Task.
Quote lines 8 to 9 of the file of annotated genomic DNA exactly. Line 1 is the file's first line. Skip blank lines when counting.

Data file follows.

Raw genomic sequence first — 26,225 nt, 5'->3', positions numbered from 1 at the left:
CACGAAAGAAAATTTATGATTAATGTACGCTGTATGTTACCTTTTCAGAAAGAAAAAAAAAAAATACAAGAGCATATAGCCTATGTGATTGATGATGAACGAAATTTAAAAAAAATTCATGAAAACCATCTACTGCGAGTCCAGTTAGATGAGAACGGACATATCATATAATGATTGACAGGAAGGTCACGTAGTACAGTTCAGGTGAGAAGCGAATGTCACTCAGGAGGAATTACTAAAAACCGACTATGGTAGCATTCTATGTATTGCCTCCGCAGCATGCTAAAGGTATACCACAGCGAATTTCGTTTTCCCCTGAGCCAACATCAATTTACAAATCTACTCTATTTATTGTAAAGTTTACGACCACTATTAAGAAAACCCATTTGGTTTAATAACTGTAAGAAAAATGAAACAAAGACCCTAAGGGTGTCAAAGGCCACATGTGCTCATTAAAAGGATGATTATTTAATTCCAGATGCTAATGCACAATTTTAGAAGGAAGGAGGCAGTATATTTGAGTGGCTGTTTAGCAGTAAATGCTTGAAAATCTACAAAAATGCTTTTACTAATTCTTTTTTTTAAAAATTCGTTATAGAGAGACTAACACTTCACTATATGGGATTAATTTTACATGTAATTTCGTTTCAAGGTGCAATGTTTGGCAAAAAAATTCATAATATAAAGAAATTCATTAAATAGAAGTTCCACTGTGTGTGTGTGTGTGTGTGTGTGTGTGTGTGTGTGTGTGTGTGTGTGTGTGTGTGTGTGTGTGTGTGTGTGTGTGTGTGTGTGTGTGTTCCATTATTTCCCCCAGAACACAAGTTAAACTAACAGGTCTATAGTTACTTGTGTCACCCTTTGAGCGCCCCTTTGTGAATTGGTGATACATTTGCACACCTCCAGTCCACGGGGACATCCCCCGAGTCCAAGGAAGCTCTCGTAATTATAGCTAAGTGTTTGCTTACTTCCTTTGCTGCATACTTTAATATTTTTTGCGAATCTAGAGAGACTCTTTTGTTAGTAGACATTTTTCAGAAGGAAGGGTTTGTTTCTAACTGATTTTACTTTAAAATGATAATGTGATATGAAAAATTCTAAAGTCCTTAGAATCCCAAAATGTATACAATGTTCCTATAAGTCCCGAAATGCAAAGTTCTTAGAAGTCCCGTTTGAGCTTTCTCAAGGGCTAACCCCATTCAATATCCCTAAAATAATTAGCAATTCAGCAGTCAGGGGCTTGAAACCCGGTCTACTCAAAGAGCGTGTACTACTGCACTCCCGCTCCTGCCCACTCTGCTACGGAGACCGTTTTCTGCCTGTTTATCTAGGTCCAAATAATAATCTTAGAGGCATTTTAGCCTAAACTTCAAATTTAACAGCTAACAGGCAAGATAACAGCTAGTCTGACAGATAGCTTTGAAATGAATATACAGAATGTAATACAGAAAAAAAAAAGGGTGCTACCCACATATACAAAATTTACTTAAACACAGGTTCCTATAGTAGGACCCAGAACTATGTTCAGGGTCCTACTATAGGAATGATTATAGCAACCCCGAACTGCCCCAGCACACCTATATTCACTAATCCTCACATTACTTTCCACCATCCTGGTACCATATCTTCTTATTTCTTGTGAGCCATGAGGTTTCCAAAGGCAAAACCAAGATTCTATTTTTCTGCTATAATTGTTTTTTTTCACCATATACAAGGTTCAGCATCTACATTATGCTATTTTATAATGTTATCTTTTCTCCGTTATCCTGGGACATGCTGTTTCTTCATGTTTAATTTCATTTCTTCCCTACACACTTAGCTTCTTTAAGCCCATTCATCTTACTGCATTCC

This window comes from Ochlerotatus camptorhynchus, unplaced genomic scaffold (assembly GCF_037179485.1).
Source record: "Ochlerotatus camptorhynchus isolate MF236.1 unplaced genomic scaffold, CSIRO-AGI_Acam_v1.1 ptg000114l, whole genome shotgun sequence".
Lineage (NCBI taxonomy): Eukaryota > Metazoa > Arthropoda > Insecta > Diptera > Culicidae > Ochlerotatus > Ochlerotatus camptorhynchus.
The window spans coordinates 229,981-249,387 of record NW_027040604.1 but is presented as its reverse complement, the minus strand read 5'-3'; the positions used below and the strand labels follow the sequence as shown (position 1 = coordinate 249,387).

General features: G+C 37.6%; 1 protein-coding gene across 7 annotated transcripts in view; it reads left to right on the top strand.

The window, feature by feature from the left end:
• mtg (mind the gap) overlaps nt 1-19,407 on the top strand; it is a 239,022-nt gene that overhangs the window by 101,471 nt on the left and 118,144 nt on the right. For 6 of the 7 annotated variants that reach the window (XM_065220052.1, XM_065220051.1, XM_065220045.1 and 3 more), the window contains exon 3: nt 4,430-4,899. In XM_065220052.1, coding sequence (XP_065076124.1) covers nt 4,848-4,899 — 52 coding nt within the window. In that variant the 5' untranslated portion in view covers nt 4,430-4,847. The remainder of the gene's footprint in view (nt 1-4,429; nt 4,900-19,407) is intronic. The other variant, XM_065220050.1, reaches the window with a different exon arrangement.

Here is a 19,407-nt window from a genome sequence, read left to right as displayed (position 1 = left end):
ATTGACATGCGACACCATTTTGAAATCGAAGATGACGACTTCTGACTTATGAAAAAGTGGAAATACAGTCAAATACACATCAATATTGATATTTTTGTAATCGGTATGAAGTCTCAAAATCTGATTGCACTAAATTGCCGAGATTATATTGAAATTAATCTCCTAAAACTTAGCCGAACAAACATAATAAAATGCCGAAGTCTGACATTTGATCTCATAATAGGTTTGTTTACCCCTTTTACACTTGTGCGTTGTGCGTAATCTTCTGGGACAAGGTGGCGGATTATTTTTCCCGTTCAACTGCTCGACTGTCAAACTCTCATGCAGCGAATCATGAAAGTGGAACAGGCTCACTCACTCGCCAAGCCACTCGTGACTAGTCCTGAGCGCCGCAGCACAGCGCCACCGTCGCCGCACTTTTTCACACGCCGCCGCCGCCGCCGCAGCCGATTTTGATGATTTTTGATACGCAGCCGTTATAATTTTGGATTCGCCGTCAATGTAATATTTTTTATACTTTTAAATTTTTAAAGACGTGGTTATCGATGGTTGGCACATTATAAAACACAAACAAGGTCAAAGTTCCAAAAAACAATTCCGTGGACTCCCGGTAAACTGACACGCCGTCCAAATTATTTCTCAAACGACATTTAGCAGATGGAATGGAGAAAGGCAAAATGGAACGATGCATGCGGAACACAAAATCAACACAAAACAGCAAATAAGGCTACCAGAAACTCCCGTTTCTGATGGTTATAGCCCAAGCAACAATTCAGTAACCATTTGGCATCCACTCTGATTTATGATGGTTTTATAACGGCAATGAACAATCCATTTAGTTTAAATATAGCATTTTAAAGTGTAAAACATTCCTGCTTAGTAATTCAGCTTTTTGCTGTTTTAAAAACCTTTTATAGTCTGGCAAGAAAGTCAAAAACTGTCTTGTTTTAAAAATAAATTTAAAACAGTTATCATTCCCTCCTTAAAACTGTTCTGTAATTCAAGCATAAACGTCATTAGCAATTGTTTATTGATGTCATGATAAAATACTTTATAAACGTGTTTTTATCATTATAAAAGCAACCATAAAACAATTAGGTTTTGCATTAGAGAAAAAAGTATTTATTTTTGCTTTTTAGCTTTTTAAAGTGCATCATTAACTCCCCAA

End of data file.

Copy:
The window, feature by feature from the left end:
• mtg (mind the gap) overlaps nt 1-19,407 on the top strand; it is a 239,022-nt gene that overhangs the window by 101,471 nt on the left and 118,144 nt on the right. For 6 of the 7 annotated variants that reach the window (XM_065220052.1, XM_065220051.1, XM_065220045.1 and 3 more), the window contains exon 3: nt 4,430-4,899. In XM_065220052.1, coding sequence (XP_065076124.1) covers nt 4,848-4,899 — 52 coding nt within the window. In that variant the 5' untranslated portion in view covers nt 4,430-4,847. The remainder of the gene's footprint in view (nt 1-4,429; nt 4,900-19,407) is intronic. The other variant, XM_065220050.1, reaches the window with a different exon arrangement.